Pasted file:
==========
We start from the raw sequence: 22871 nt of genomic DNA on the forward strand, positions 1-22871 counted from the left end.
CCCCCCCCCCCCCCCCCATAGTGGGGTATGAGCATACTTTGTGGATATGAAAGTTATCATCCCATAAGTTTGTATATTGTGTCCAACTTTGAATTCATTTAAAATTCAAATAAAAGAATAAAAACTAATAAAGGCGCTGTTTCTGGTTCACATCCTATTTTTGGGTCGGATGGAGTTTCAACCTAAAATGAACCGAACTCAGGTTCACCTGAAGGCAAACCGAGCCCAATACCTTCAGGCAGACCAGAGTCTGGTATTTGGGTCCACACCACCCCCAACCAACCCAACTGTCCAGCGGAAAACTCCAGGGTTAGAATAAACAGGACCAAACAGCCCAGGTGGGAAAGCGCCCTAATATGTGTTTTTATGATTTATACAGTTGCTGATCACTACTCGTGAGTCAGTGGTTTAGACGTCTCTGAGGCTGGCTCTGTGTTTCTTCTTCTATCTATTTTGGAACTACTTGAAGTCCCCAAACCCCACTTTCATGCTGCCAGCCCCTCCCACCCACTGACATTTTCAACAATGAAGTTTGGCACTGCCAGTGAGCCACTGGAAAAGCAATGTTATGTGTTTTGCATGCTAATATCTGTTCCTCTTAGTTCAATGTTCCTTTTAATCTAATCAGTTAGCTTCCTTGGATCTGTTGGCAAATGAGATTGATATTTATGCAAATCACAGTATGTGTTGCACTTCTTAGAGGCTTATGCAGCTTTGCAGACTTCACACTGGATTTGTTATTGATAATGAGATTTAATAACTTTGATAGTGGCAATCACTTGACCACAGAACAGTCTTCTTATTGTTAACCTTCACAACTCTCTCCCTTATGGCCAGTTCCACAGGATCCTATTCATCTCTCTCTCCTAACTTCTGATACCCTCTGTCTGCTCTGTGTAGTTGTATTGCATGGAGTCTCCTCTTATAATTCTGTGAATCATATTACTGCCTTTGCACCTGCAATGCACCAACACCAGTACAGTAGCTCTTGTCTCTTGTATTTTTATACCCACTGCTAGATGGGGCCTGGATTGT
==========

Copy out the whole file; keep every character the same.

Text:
We start from the raw sequence: 22871 nt of genomic DNA on the forward strand, positions 1-22871 counted from the left end.
CCCCCCCCCCCCCCCCCATAGTGGGGTATGAGCATACTTTGTGGATATGAAAGTTATCATCCCATAAGTTTGTATATTGTGTCCAACTTTGAATTCATTTAAAATTCAAATAAAAGAATAAAAACTAATAAAGGCGCTGTTTCTGGTTCACATCCTATTTTTGGGTCGGATGGAGTTTCAACCTAAAATGAACCGAACTCAGGTTCACCTGAAGGCAAACCGAGCCCAATACCTTCAGGCAGACCAGAGTCTGGTATTTGGGTCCACACCACCCCCAACCAACCCAACTGTCCAGCGGAAAACTCCAGGGTTAGAATAAACAGGACCAAACAGCCCAGGTGGGAAAGCGCCCTAATATGTGTTTTTATGATTTATACAGTTGCTGATCACTACTCGTGAGTCAGTGGTTTAGACGTCTCTGAGGCTGGCTCTGTGTTTCTTCTTCTATCTATTTTGGAACTACTTGAAGTCCCCAAACCCCACTTTCATGCTGCCAGCCCCTCCCACCCACTGACATTTTCAACAATGAAGTTTGGCACTGCCAGTGAGCCACTGGAAAAGCAATGTTATGTGTTTTGCATGCTAATATCTGTTCCTCTTAGTTCAATGTTCCTTTTAATCTAATCAGTTAGCTTCCTTGGATCTGTTGGCAAATGAGATTGATATTTATGCAAATCACAGTATGTGTTGCACTTCTTAGAGGCTTATGCAGCTTTGCAGACTTCACACTGGATTTGTTATTGATAATGAGATTTAATAACTTTGATAGTGGCAATCACTTGACCACAGAACAGTCTTCTTATTGTTAACCTTCACAACTCTCTCCCTTATGGCCAGTTCCACAGGATCCTATTCATCTCTCTCTCCTAACTTCTGATACCCTCTGTCTGCTCTGTGTAGTTGTATTGCATGGAGTCTCCTCTTATAATTCTGTGAATCATATTACTGCCTTTGCACCTGCAATGCACCAACACCAGTACAGTAGCTCTTGTCTCTTGTATTTTTATACCCACTGCTAGATGGGGCCTGGATTGT